Parsi Women’s Contribution To The Hungry Gourmets!

Parsi women are known for their strong will, resilience and courage.  So they were in Iran, so are they in India, even more so, today. After the fall of the Persian Empire that followed the disastrous defeat at the battle of Nehavand in AD 642, over eighty-thousand Persians soldiers were slain. Iran came under the rule of the Caliphs, and this paved way for the Islamization of the once Parsi Empire.

For almost a century, the Zoroastrian minority labeled ‘Kafeers’, meaning infidel, lived a miserable life, trying to eke out a meager and difficult living. They were a persecuted lot. There were no jobs available to them, especially in the government services, and the extortion of the Jazia tax imposed on non-muslims for the protection of their lives and their properties, forced many of them to convert to Islam.

Parsi women stood strong alongside the men who did not yield to pressures to convert for a life of comparative ease. Their faith was dear to them; they stayed true to it. These puritan Parsis moved from big cities to the city of Hormuz on the shores of the Persian ,Gulf and from there, to India. Every step was fraught with danger and difficulties, but they were supported by their womenfolk, hence they were able to venture thus far.

The sugar and milk episode resulted in four riders, one of which was that Parsi women should adopt the Indian attire. So, our brave ladies adopted the sari as their attire, creating their own distinct style of wearing the sari, practiced even today!

A piece of land chosen by the Parsi elders was granted to them by the Rana. They made this their abode, naming it Sanjan, after Sanjan in the Khwaf district in Kohistan, where they had taken refuge before going to Hormuz and India. Parsi women worked hard to make the wilderness a habitable place, contributing in every way to make life bearable for their little toli.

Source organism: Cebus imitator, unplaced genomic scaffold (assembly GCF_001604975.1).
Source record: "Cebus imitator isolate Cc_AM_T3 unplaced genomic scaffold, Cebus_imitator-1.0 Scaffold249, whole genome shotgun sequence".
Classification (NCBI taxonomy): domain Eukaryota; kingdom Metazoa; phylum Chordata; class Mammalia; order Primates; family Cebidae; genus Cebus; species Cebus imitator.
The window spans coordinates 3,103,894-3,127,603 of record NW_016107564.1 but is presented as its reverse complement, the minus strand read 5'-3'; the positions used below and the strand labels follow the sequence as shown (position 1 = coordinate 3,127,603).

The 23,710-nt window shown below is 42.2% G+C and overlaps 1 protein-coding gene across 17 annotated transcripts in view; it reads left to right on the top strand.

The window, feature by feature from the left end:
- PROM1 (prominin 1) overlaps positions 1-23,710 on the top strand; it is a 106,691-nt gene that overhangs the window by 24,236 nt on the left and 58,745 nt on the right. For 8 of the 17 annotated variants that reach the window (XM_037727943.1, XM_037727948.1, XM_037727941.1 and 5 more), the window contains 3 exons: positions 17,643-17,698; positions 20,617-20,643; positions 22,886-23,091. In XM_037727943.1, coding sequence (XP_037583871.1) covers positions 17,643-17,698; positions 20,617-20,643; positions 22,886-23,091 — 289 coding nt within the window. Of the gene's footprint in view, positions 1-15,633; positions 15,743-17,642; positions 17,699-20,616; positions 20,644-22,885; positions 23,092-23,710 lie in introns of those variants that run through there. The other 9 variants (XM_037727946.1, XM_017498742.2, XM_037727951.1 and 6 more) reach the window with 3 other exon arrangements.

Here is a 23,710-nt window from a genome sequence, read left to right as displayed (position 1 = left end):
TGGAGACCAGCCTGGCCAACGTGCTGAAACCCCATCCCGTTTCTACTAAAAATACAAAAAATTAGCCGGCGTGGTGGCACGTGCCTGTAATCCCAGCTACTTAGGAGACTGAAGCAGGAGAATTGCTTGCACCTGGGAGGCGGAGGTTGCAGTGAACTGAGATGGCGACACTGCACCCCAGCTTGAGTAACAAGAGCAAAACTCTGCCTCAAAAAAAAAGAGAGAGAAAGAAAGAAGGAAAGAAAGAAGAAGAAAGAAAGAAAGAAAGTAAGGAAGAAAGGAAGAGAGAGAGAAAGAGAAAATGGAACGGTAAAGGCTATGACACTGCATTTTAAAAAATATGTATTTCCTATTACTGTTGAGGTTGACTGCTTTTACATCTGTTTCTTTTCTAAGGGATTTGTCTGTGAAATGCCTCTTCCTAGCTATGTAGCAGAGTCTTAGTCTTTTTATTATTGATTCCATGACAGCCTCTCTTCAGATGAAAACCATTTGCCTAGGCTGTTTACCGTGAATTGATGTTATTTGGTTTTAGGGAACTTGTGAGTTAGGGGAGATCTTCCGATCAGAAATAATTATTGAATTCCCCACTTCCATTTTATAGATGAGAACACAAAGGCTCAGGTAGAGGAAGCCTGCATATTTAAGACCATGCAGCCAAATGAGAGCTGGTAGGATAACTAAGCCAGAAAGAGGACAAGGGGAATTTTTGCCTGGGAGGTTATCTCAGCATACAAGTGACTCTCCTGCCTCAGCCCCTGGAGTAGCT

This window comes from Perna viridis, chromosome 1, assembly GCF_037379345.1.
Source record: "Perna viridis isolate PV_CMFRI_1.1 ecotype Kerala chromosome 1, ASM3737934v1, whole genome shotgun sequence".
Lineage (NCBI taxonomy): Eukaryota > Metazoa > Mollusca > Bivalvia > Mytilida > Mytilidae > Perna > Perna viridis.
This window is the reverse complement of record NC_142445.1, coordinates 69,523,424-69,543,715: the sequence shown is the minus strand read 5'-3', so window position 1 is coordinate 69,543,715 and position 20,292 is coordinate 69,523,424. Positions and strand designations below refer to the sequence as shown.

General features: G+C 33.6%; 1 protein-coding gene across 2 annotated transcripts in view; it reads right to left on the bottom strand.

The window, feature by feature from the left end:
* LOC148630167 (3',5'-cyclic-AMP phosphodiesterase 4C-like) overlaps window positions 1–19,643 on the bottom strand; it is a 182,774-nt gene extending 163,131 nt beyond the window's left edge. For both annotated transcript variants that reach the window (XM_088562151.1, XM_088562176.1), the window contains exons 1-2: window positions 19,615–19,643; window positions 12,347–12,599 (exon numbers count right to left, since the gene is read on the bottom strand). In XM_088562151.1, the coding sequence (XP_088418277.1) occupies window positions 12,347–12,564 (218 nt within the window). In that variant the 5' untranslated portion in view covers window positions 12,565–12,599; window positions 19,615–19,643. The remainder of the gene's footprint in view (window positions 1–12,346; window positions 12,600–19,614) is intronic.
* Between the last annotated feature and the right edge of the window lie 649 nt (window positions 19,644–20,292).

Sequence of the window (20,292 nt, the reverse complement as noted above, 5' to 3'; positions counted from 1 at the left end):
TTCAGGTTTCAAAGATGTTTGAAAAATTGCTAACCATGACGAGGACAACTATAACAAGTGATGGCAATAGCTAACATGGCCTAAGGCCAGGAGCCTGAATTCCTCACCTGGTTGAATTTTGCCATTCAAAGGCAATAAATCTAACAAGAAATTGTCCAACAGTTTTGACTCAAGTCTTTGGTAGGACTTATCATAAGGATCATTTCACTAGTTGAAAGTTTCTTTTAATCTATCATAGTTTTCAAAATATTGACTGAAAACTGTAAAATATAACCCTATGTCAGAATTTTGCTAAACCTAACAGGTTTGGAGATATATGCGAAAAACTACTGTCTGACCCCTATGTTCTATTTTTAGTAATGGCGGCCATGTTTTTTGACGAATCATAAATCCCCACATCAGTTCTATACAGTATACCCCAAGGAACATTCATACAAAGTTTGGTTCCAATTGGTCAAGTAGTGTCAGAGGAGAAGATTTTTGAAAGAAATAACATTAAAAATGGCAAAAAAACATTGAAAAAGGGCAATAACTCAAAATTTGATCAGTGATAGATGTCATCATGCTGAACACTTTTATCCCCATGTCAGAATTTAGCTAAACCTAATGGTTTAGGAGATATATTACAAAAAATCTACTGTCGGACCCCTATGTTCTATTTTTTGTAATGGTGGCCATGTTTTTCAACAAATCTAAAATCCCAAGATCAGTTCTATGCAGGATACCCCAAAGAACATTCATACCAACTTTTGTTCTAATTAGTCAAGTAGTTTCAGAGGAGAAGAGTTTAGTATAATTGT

One of the greatest contributions of our women folks then, must have been in the culinary field.  (Sorry, Madam Editor, but being a gourmand, my mind always dwells on food! Please indulge me… even as the wafting aroma of my wife’s Patio is driving me nuts!) The locals, being Hindus, must have been vegetarians. Parsis, on the other hand, must have been hard core non-vegetarians! This probably led our women to create the veg-meat cookery that has become the epitome of Parsi culinary art – Tarela-papeta-ma-ghogh, dahi-papeta-ma-ghosh, Papri-ma-kavaabs, frenchbeans (farejbeech to our grannies), doodhi, cauliflower, cabbage, turia, bhida and all sort of other veggies ma ghosh!

Living in Sanjan, the epitome of the countryside cooking must have been the ever so popular Bhaji-dana-ma-ghosh and kanda-keri-ma-ghosh. Today, many of these ghosh dishes have been replaced by chicken, thanks to the cholesterol-conscious bawajis!

And as the fine writer, Manohar Mulgaonkar (his contribution to Indian English literature remains quite unacknowledged) wrote in one of his articles, “the Parsis make the best eggs in the world.” One can say that Parsi ladies’ contribution to the cackleberry cuisine (egg dishes, cackle for the sound made by a hen and berry, a metaphor for its ovoid shape) remains unequalled! Parsis break eggs upon almost any curried dish of vegetables, creating an elegant course for any banquet, or as a breakfast, lunch or dinner by itself. The credit for these ‘per-eeda’ concoctions must also go to our Parsi women pioneers, struggling to keep their families healthy and robust!

Twelve centuries have gone by since we first landed on the hospitable shores of India. We have Indianized ourselves and have become, in every way, Indians, and yet we have maintained our distinctiveness. Parsi women have gone beyond culinary creations and have distinguished themselves in every field of human endeavor, be it education, art, culture, science, law, banking et al. They were, and continue to be, a fictile lot – capable of moulding themselves and adopting to any and every circumstances and making the most of it!

From this Parsi gourmet and all others – a big Hip-Hip-Hurrah to our Parsi ladies! Happy Woman’s Day!

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